Lessons for Life

Matthew 5:13-20    —-  I love to make homemade guacamole. It only takes four main ingredients: avocado, garlic, lime juice and salt. Once we had guests over for dinner and we had guacamole on the table. I was proud to serve my fresh recipe to our friends until I tasted it. I had forgotten the salt! Oh my, what a difference! The flavors were non-existent. It was just mushy green stuff to add color to our tortilla chips. The lack of salt means lack of flavor, un-appetizing, un-appealing. It is the salt that brings the avocado to life.
Naturally occurring salt attracts animals, for all creatures need a certain level of salt and other minerals in our systems. Animal tracks leading to salt licks served as the framework for early human paths and then for roads and even highways in this country. Native American settlements were often created near salt licks, ending up being the locations of some of our cities today. Salt brought animals together, and then the first humans who hunted those animals, and then the humans who pushed the first humans out to create their own “new” communities.
Salt has long been used as a preservative and as a healing agent. We gargle with warm salt water when our throats are sore, we find that cuts and scrapes heal quickly after swimming in the ocean.
Jesus tells his disciples to be the salt of the earth, the ones who bring flavor, life, energy, and healing to the community, to the world. Our job is to elicit goodness on earth. Following the metaphor, we need to be the ones who bring healing, who stand up for peace in the midst of a violent city, who are committed to bringing goodness into the world. We need to be the ones who cause others to gather, to congregate, to unite around the salt lick. When we fail to do so, we have lost our flavor, we have lost our usefulness as a gathering agent or a healing agent. We still use Jesus’ metaphor today to describe anyone who is reliable, trustworthy, basically a good, simple person who does not put on airs or seek recognition for the good that he does. We say, “He is salt of the earth”. He is one who brings life and flavor to the world around him. He attracts others by his natural qualities, but also by his lived values and his chosen actions.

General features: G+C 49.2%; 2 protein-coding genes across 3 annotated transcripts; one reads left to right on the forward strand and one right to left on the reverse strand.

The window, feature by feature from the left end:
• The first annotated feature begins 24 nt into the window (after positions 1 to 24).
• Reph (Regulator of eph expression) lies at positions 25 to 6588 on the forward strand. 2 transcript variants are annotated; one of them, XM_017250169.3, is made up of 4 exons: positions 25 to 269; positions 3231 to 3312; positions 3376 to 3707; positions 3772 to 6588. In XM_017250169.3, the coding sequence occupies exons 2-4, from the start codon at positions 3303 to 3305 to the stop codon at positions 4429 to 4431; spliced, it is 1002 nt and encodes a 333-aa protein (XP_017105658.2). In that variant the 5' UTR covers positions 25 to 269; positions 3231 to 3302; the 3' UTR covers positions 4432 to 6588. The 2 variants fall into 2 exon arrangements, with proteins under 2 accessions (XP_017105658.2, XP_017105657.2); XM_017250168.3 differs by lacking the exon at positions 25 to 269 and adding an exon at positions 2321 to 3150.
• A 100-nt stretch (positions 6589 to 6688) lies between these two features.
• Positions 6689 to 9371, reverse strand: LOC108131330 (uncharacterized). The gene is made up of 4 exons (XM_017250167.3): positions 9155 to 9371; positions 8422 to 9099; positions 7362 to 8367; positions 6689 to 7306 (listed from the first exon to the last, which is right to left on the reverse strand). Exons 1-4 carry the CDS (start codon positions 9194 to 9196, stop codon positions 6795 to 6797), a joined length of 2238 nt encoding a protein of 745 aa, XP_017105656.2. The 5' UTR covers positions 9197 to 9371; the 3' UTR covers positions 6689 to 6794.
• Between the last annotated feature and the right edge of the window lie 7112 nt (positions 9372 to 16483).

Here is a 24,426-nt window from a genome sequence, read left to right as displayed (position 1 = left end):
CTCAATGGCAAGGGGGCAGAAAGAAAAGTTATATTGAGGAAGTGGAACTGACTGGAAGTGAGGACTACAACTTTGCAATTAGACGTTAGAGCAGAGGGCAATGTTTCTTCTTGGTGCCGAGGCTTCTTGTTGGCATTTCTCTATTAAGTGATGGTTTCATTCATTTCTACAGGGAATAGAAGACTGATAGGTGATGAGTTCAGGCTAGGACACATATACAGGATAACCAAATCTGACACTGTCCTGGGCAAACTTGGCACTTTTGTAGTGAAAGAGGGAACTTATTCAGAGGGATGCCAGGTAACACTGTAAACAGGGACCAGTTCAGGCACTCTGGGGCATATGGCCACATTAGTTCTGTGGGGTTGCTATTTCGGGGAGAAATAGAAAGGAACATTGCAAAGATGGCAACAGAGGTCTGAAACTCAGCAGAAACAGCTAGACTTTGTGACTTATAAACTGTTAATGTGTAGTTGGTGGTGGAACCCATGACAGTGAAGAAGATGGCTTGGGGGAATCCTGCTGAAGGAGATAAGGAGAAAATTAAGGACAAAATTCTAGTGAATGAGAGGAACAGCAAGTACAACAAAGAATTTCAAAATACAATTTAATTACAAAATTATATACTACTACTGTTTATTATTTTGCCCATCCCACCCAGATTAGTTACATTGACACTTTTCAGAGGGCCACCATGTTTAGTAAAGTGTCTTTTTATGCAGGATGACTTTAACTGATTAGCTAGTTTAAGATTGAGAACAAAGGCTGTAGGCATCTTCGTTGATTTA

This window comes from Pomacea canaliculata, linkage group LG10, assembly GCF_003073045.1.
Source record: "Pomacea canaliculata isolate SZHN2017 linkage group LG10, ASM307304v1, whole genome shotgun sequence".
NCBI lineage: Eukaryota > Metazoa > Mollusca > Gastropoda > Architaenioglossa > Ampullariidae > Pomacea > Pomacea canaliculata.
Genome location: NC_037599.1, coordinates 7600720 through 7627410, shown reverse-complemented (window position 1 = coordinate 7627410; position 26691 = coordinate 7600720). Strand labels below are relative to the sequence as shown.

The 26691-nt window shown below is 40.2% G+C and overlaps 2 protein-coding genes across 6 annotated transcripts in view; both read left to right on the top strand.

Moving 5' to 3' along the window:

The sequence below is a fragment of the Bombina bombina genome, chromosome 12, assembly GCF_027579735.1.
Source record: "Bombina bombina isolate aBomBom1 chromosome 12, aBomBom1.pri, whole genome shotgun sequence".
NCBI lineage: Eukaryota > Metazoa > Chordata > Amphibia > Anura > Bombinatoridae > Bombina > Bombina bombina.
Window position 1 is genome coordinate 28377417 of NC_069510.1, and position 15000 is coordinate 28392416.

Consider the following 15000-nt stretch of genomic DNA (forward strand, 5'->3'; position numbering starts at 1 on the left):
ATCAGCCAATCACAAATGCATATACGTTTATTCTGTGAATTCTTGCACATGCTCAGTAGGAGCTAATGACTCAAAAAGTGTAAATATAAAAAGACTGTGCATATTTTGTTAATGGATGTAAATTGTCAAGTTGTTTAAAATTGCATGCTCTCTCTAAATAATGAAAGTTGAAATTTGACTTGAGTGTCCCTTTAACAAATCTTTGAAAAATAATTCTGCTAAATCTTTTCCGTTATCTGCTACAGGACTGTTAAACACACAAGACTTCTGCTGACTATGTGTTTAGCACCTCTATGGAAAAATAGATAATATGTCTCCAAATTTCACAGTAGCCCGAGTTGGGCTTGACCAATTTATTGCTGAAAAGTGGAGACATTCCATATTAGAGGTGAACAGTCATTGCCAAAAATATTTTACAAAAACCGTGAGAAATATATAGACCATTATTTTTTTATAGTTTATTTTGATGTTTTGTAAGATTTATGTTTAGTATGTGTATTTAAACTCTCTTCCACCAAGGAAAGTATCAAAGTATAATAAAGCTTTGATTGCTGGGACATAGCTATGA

Just in case we didn’t get it with his first metaphor, Jesus offers a second: you are the light of the world. Light enables us to see the shape of things, the colors around us, the faces of our friends or foes. If we are light, we are reflecting God’s light to the world around us. Everyone knows light is not meant to be covered up with a bushel basket, but to shine out into the darkness, bringing change, bringing hope, bringing the love of God. We are to be light bearers, shining the love of God into the world. We collect the overflow of God’s light and pass it around. We do that in our interactions with one another—visiting in the hospital, sharing a meal, taking time to listen patiently even when you have heard the story before. We do that in our interactions with the world around us—caring for our waterways by picking up trash even when you didn’t make it, tutoring children after school, committing to work with diverse individuals or groups on a project to improve some aspect of our communal life.
Sitting on that mountainside, preparing his disciples for ministry in the world, Jesus is clear as a bell: if you are going to be on God’s side, you are going to be active in the world you live in. If you are committing to follow me, it is going to make an impact on the way you live. You will make a difference to your family, to your neighborhood, to your church family, to your city. You will be like salt and light in the world.